4) Dan Haren (SP-Diamondbacks): Despite dismal run support Haren has been the class of NL starting pitching in April. Don’t let the 2-3 record fool you, the rest of his numbers are spot on—1.54 ERA and 36 Ks in 35 innings. Haren has shown consistent improvement season to season throughout his short career, including decreasing his walks and increasing punchouts over the past two years. If the D-backs offense decides to wake up, Haren should break his career high of 16 wins. Enjoy this run while it lasts though, and prepare to sell him off at the All-Star break because Danny boy has historically struggled in the dog days of summer (2006-2008: Pre-All Star ERA-2.85; Post-All Star ERA-4.42).


There haven't been many reasons for Teixeria to smile in April.

There haven't been many reasons for Teixeria to smile in April.

1) Mark Teixeria (1B-Yankees): Sexy Texy has been anything but in the early going, stumbling out of the gate with a paltry .200 BA, 3 HRs and 10 RBIs. Those numbers might be OK if you play first base for the Washington Nationals, but not if you just signed an 8-year, $180 million dollar deal to play for the Yankees. Teixeria has shown good patience at the plate, drawing 16 walks against 11 Ks, but hasn’t been striking the ball with his usual authority (only 5 extra base hits). He can’t be this bad all season long (his BABIP suggests bad luck in the early going), so buy now before he starts playing like he’s worth $20 million a year.

2) Jake Peavy (SP-Padres): Although the Padres have been red-hot in the first month of the season (granted “red-hot” by San Diego standards isn’t saying much), their best pitcher has spent all of April getting knocked around. Peavy has been uncharacteristically wild, leading to a 2-3 record, 5.74 ERA and 1.47 WHIP. It hasn’t been all bad though, as he is still striking out around a batter an inning. He struggled with an arm injury last year and many are wondering if there aren’t some health issues for Peavy once again. Keep a close eye on him and be prepared to sell if he continues to struggle with control and coughing up gopher balls.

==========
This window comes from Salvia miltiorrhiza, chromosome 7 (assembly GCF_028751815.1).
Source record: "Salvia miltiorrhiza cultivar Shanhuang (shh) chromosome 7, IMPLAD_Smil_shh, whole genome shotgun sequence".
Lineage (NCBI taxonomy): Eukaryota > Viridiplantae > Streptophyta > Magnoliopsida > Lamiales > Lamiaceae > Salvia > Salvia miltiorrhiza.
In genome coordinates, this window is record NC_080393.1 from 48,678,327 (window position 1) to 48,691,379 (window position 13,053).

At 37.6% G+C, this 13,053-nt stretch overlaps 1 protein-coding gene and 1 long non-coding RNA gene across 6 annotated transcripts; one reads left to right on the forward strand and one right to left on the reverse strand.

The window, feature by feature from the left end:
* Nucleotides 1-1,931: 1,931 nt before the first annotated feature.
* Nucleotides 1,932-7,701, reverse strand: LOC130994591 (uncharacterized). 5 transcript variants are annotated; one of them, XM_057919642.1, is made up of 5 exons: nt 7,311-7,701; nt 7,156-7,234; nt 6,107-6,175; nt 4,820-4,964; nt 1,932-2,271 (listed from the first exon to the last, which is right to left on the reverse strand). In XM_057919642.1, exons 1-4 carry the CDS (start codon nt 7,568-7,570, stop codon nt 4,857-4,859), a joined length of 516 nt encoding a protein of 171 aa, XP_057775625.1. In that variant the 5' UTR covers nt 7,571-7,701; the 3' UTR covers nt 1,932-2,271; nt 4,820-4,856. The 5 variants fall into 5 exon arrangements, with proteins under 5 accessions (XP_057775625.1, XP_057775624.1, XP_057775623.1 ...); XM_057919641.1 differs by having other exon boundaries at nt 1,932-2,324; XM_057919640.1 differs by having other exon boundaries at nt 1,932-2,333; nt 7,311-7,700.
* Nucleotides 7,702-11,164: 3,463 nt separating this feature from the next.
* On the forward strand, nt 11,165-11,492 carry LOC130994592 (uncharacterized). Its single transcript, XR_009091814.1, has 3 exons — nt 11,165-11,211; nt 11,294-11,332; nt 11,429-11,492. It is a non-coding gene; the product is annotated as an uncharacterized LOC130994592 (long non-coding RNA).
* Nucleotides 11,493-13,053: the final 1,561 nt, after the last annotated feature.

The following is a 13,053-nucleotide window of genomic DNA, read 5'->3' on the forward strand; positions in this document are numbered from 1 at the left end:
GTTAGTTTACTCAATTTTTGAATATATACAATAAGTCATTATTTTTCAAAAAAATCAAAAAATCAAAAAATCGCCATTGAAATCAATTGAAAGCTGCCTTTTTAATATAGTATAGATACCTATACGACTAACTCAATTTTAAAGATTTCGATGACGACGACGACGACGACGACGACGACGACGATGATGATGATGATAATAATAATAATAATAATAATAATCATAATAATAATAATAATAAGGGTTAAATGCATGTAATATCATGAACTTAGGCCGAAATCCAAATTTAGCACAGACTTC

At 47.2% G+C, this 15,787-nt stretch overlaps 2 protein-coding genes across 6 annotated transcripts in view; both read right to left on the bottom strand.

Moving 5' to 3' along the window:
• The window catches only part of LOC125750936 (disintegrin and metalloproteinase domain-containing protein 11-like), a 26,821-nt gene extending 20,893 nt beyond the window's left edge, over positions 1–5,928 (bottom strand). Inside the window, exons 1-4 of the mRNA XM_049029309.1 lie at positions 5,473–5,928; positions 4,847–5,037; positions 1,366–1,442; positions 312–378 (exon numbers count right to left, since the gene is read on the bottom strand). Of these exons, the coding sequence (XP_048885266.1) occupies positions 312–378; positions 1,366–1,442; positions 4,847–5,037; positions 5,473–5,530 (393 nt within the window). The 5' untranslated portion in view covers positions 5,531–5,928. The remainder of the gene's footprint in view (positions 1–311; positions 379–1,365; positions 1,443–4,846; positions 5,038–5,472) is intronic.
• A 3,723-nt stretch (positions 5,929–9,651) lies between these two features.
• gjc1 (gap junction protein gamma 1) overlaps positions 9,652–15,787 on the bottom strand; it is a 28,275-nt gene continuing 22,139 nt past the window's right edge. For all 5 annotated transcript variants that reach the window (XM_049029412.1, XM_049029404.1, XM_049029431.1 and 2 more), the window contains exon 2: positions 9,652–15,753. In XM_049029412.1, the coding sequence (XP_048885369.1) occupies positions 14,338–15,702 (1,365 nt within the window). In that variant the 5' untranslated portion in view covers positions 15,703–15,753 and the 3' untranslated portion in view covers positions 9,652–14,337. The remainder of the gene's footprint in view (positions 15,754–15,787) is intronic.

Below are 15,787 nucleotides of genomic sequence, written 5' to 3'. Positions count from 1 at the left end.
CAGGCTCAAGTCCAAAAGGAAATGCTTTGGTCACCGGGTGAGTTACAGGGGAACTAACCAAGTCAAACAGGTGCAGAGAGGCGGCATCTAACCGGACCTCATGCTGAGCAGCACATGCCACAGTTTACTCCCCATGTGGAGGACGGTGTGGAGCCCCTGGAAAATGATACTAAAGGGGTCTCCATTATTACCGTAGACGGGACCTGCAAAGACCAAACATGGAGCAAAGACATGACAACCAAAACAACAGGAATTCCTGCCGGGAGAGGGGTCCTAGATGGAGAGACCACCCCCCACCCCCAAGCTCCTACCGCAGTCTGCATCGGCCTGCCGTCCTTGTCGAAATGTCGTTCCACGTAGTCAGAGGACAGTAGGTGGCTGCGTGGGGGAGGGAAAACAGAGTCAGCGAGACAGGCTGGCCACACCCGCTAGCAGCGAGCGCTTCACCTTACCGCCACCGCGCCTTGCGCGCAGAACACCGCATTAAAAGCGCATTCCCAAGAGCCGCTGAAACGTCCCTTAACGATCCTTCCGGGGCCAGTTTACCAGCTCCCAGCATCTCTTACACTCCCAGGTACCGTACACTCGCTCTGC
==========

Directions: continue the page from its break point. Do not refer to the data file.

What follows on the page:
3) Lance Berkman (1B-Astros): The Big Puma has been playing much more like a housecat in April, hitting .162 with 5 HRs, 10 RBIs and no SBs. Berkman struggled down the stretch last season (he hit .347 before the break last year and .259 after) and it appears whatever issues he was having at the plate have carried over into 2009. Berkman is only 33 and has been incredibly consistent throughout his career so this prolonged slump should raise some red flags. He ran more than usual last year, stealing 18 bases but only 3 of them after the All-Star game, leaving some doubts about the condition of his lower body. Although Berkman will almost certainly turn things around, he is no longer the prolific fantasy producer he once was; wait for him to get on a hot streak and then sell high.  

C.C. has struggled in April, but he should turn things around soon.

C.C. has struggled in April, but he should turn things around soon.

4) C.C. Sabathia (SP-Yankees): The hefty lefty hasn’t been carrying his weight so far, with a record of 1-2, a 4.73 ERA and a pedestrian 19/14 strikeout-to-walk ratio. As the face of the new Yankee Stadium, he has been a disappointment in the early going and is major reason why New York’s pitching is sporting an atrocious 5.79 ERA. It’s a little early for fantasy owners to hit the panic button though, because Sabathia has a track record for slow starts (He posted a 7.76 ERA in April last year but finished the year with a 2.70 ERA). Try to buy low now, because Sabathia is too talented of a pitcher to struggle for much longer, and won’t finish the season ranked lower than Frank Francisco and Kyle Loshe.